Self manage your rental – good or bad?

Just wanted to share a quick story about a recent situation that I had to fix up for an owner.  Not the standard self managed rental disaster I can tell you.

I was contacted by a new landlord who had recently settled on their new investment.  A week after the property had settled, the property manager (from the office that sold my poor landlord the investment) contacted her to collect management as it would be too hard for her to sort out!

Needless to say, this poor new investor was stuck!  So she gave me what information she had for me to fix the situation.

Long story short, the vendor had self managed his rental property, sold it, and at the last minute, advised for settlement that his tenant was 2.5 months behind in rent and that he was keeping the bond!  Now, beyond that, since getting the illegible lease agreement, it turns out that the self managed rental property had been paid for in cash!  The vendor never provided receipts and did not even lodge the bond with the RTBA!  (All big no no’s that can lead to $6000+ in fines for breach of the Residential Tenancy Act).

So, I love a challenge.  I was given the vendor’s details from the sales agent (slight breach of the privacy act there), and I explained to the vendor politely that he must have been given incorrect advice to breach the residential tenancy act so many times and if he could please transfer the $1000 bond to our office so we could lodge the bond (1.5 years after it was paid).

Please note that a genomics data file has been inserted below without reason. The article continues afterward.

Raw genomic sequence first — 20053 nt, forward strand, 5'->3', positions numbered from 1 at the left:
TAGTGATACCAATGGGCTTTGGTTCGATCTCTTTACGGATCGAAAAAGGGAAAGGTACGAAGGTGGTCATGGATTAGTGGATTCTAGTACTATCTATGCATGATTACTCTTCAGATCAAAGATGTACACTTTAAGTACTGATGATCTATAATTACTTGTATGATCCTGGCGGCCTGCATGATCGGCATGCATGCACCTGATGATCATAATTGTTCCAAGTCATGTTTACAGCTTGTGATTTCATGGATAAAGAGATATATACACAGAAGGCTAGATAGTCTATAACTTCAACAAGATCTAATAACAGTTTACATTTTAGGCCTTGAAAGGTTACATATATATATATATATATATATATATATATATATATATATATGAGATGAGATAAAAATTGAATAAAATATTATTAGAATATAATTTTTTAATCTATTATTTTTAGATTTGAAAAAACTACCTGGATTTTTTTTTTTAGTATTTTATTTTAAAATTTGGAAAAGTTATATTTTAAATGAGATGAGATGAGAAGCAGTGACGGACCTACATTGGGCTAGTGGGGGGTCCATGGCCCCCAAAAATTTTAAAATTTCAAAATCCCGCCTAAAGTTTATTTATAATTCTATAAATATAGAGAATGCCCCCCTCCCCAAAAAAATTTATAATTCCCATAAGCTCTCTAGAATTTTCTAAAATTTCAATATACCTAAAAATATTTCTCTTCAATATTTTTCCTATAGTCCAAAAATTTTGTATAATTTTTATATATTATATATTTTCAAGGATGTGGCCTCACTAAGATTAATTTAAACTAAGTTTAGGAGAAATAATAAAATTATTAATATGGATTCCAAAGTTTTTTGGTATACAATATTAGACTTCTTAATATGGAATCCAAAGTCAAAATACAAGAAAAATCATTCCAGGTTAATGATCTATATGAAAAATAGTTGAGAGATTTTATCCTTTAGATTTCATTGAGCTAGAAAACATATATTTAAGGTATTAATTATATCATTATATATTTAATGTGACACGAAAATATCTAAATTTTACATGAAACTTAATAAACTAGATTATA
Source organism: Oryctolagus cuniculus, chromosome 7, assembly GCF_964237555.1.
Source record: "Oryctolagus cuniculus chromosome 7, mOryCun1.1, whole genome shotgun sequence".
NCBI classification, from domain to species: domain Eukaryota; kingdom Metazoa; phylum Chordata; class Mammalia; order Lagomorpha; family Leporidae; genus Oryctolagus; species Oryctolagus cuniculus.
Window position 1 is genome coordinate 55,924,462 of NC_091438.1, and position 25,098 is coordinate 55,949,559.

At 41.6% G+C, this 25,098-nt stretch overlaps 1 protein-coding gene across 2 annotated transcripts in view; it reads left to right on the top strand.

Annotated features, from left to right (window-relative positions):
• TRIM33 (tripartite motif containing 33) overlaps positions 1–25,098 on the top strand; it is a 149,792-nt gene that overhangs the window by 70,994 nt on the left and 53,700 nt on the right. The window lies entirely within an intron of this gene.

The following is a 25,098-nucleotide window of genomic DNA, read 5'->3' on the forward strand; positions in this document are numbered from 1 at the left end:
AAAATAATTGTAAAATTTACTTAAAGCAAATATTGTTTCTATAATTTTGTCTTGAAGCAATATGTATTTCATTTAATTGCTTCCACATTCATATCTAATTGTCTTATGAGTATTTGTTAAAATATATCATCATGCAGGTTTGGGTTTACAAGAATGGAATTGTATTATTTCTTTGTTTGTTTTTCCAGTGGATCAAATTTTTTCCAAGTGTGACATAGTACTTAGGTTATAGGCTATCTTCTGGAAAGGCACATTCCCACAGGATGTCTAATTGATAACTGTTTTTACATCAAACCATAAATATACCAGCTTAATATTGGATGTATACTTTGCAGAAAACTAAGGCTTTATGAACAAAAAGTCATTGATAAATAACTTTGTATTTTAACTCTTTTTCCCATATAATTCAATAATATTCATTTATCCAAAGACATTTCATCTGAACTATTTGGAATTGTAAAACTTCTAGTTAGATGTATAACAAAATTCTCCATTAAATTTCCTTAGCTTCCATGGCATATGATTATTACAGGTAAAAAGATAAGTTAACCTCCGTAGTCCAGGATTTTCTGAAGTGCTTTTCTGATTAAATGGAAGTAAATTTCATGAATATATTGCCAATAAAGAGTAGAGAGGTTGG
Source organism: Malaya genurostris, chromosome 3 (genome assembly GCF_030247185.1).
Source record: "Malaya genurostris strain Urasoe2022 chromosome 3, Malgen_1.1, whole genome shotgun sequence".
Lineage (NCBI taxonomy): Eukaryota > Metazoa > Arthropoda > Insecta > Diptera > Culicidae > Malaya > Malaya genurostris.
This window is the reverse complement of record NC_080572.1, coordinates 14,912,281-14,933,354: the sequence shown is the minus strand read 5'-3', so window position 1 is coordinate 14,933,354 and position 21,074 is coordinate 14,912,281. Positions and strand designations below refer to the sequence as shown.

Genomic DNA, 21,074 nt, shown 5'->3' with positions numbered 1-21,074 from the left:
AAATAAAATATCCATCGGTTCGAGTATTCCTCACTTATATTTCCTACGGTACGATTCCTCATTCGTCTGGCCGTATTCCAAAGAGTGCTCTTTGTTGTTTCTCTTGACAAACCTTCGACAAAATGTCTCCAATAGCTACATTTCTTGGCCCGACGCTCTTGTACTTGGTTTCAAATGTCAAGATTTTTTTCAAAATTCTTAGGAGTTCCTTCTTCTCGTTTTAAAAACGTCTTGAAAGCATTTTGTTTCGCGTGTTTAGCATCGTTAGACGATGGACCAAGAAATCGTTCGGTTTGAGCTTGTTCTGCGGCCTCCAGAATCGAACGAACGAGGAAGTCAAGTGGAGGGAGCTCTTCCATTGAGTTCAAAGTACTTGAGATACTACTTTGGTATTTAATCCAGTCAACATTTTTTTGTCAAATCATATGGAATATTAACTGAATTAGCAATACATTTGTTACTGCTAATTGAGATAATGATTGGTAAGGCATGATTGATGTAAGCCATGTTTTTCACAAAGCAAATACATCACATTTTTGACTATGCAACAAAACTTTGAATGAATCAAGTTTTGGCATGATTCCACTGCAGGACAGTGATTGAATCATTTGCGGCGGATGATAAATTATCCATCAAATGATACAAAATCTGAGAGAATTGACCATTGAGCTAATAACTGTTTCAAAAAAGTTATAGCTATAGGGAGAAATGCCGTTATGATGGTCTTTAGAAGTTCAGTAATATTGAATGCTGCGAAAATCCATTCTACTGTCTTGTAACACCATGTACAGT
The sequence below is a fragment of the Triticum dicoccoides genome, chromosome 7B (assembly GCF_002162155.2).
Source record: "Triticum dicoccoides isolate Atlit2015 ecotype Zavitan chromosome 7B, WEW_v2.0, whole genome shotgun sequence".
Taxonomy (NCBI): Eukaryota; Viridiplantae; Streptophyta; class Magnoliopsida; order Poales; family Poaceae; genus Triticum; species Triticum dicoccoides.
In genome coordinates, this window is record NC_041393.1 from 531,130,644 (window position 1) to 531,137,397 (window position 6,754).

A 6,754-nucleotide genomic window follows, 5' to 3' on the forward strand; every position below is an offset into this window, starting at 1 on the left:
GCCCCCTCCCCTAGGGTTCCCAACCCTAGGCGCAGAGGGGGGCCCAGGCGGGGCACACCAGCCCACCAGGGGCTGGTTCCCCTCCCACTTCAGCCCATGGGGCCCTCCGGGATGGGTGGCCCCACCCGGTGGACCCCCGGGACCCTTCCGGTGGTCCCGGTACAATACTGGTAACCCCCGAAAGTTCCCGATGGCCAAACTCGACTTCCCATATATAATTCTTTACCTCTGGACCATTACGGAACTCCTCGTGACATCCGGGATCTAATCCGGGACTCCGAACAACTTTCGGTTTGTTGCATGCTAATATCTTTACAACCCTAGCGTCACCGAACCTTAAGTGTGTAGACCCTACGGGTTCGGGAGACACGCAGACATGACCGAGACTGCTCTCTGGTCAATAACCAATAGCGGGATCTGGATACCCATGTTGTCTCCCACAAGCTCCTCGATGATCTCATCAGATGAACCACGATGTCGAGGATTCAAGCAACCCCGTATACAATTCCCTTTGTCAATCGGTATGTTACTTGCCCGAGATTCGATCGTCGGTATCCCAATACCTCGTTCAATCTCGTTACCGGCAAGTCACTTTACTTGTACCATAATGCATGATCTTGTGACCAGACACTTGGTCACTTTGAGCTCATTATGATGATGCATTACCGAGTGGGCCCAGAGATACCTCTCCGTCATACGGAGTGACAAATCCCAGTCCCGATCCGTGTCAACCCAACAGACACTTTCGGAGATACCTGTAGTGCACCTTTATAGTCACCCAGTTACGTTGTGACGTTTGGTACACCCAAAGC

I also contacted the tenants, who advised that it’s their own fault for not getting receipts for the rent.  So either way, no one seems to be able to prove their paid to date as the vendor did not keep appropriate records!

The resolution, the purchaser (my very happy new landlord), receives rent from settlement from the tenant.  The tenant has agreed that the settlement date can be their paid to date and we sign them up on a valid lease.  We also get them to sign a bond lodgement for to lodge the bond and manage it from there.

As for the Vendor – should the tenants or the purchaser wish to report his actions, he still risks all those fines.  According to the Vendor, he also lost 2.5 months worth of rent (I think a little bit of business karma there because the property was sold subject to the lease and the tenancy which was made out to be secure and not in debt until the very last minute obviously to make the sale more attractive).

All in the day’s work for an experienced property manager!

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